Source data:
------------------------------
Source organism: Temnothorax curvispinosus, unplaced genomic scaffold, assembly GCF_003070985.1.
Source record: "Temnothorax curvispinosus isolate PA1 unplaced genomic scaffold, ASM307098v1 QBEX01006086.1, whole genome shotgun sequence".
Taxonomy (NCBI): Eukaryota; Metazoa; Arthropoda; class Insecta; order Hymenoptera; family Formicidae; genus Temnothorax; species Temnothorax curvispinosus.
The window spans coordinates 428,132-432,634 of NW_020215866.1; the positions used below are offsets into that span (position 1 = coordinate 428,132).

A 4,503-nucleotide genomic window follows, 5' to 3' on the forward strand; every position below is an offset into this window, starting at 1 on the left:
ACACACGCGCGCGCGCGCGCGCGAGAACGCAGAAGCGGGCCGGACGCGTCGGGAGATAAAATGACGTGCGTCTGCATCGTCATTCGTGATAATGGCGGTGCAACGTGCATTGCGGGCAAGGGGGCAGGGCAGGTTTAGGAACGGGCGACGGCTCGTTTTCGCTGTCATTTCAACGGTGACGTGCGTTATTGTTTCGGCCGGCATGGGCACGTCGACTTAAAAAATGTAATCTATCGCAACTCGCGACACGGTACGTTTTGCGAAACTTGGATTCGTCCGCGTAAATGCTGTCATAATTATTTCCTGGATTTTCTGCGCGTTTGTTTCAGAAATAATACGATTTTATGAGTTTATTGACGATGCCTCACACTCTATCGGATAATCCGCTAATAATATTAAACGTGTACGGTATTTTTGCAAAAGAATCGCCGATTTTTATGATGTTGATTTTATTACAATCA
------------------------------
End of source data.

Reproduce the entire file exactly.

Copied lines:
Source organism: Temnothorax curvispinosus, unplaced genomic scaffold, assembly GCF_003070985.1.
Source record: "Temnothorax curvispinosus isolate PA1 unplaced genomic scaffold, ASM307098v1 QBEX01006086.1, whole genome shotgun sequence".
Taxonomy (NCBI): Eukaryota; Metazoa; Arthropoda; class Insecta; order Hymenoptera; family Formicidae; genus Temnothorax; species Temnothorax curvispinosus.
The window spans coordinates 428,132-432,634 of NW_020215866.1; the positions used below are offsets into that span (position 1 = coordinate 428,132).

A 4,503-nucleotide genomic window follows, 5' to 3' on the forward strand; every position below is an offset into this window, starting at 1 on the left:
ACACACGCGCGCGCGCGCGCGCGAGAACGCAGAAGCGGGCCGGACGCGTCGGGAGATAAAATGACGTGCGTCTGCATCGTCATTCGTGATAATGGCGGTGCAACGTGCATTGCGGGCAAGGGGGCAGGGCAGGTTTAGGAACGGGCGACGGCTCGTTTTCGCTGTCATTTCAACGGTGACGTGCGTTATTGTTTCGGCCGGCATGGGCACGTCGACTTAAAAAATGTAATCTATCGCAACTCGCGACACGGTACGTTTTGCGAAACTTGGATTCGTCCGCGTAAATGCTGTCATAATTATTTCCTGGATTTTCTGCGCGTTTGTTTCAGAAATAATACGATTTTATGAGTTTATTGACGATGCCTCACACTCTATCGGATAATCCGCTAATAATATTAAACGTGTACGGTATTTTTGCAAAAGAATCGCCGATTTTTATGATGTTGATTTTATTACAATCA